Speaking As One: Supporting Open Access with Departmental Resolutions :
« Library faculty at the City University of New York (CUNY) have engaged in promoting and advocating for open access publishing at each of our campuses as well as across the University. Inspired by the passing of a faculty senate resolution in support of the creation of an open access institutional repository and associated policies, many CUNY librarians felt the need to raise their level of commitment. In this article, the authors—four library faculty members and one faculty member from outside the library—share their experiences creating and approving open access policies in the library departments of four CUNY schools and promoting open access beyond the libraries. They offer practical advice and guidance for other librarians and faculty seeking to encourage the embrace of open access publishing in departments or other sub-institutional contexts. »
Library as Scholarly Publishing Partner: Keys to Success :
« Many academic libraries are looking at new ways to add value when they deliver services to faculty, and one potential area where the library can provide new services is in partnering with academic staff to support the dissemination of faculty research. Librarians have traditionally helped faculty researchers at the beginning of the research cycle, with the discovery and delivery of information sources. However, they are now playing a role at the end of the research cycle, providing services that support scholarly publishing. This paper examines library participation in faculty-led publishing ventures. In particular, it explores the value that smaller research libraries can provide to faculty editors through journal hosting, which will be analysed through an examination of the successful migration of the Australian Journal of Teacher Education, a faculty-administered journal at Edith Cowan University in Perth, Western Australia, to the University’s institutional repository. This transition provided library staff members at Edith Cowan University opportunities to develop new knowledge and skills in journal publishing, while meeting the journal’s need for a better way to manage a growing influx of article submissions. The resultant faculty-library partnership enabled more effective management of the journal and has contributed to its growing success. The evaluative framework developed to enable assessment of the success of this journal’s transition can help other libraries demonstrate the success of their own journal hosting ventures. »
Data sharing and its implications for academic libraries :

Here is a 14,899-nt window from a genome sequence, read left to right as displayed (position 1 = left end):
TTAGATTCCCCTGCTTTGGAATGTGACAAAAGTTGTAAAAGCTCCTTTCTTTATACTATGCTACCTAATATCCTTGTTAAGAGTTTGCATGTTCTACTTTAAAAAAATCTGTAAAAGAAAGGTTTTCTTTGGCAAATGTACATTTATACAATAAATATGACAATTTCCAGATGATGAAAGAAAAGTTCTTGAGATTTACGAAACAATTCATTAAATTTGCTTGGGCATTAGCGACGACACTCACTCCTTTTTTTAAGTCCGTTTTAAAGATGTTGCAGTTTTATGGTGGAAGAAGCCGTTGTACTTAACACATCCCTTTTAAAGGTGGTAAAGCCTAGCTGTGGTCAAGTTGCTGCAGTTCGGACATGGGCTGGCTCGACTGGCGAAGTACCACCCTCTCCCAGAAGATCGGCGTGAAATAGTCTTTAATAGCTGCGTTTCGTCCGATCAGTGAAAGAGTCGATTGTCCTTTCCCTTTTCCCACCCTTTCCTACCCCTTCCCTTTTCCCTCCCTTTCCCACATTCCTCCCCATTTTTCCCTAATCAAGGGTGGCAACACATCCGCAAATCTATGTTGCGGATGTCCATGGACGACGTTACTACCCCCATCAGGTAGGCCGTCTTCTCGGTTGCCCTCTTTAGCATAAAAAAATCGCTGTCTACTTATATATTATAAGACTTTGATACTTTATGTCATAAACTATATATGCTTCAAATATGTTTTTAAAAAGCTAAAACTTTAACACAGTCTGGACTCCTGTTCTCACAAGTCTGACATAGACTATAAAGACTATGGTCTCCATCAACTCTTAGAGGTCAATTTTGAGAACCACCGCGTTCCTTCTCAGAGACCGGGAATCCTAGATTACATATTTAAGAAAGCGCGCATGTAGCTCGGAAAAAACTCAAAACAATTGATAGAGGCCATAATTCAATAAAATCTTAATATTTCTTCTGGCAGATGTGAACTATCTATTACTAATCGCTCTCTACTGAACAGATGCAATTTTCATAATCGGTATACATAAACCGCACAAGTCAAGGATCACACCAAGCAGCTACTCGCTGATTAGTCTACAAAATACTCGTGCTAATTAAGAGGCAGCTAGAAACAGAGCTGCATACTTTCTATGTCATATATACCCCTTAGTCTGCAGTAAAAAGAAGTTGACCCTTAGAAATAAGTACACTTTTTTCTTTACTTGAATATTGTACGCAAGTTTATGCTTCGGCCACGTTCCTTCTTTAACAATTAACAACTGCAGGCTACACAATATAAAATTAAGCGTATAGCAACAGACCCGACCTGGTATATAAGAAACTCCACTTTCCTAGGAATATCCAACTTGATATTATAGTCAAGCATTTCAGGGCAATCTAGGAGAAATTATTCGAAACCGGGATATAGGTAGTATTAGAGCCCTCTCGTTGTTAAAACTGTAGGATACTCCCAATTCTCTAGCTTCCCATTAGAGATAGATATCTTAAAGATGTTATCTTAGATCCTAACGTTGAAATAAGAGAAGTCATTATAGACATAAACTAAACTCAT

« Purpose : As an important aspect of the scientific process, research data sharing is the practice of making data used for scholarly research publicly available for use by other researchers. This paper seeks to provide a more comprehensive understanding of the data-sharing challenges and opportunities posed by the data deluge in academics. An attempt is made to discuss implications for the changing role and functioning of academic libraries.
Design/methodology/approach : An extensive review of literature on current trends and the impact of data sharing are performed.
Findings : The context in which the increasing demands for data sharing have arisen is presented. Some of the practices, trends, and issues central to data sharing among academics are presented. Emerging implications for academic libraries that are expected to provide a data service are discussed.
Originality/value : An insightful review and synthesis of context, issues, and trends in data sharing will help academic libraries to plan and develop programs and policies for their data services. »
Open Access Publishing in Canada: Current and Future Library and University Press Supports :
« Canadian university libraries, Canadian university presses, and non-university scholarly presses at Canadian universities were surveyed in the first part of 2010 as to the level of their support of Open Access (OA) journal publishing. Respondents were asked about journal hosting services in their organization as well as their thoughts on internal and external support for open access publishing. Results showed that most of the organizations are hosting OA journals, largely between one and five in number, and many supply journal hosting services, including some technical support. Personnel resources are a notable factor in the ability to host journals. Most respondents engage in some sort of internal support for open access publishing and are open to options that they are presently not utilizing. They are particularly amenable to OA publishing support from outside of their organizations, especially assistance at a consortial level. »
Economics of scholarly communication in transition :
« Academic library budgets are the primary source of revenue for scholarly journal publishing. There is more than enough money in the budgets of academic libraries to fund a fully open access scholarly journal publishing system. Seeking efficiencies, such as a reasonable average cost per article, will be key to a successful transition. This article presents macro level economic data and analysis illustrating the key factors and potential for cost savings. »
The Role of the Library in the Research Enterprise :
« Libraries have provided services to researchers for many years. Changes in technology and new publishing models provide opportunities for libraries to be more involved in the research enterprise. Within this article, the author reviews traditional library services, briefly describes the eScience and publishing landscape as it relates to libraries, and explores possible library programs in support of research. Many of the new opportunities require new partnerships, both within the institution and externally. »
« Key Findings :
••The role of internet search engines in facilitating discovery of scholarly resources has continued to increase. The perceived decline in the role of the library catalog noted in previous cycles of this survey has been arrested and even modestly reversed, driven perhaps to some degree by significant strategic shifts in library discovery tools and services.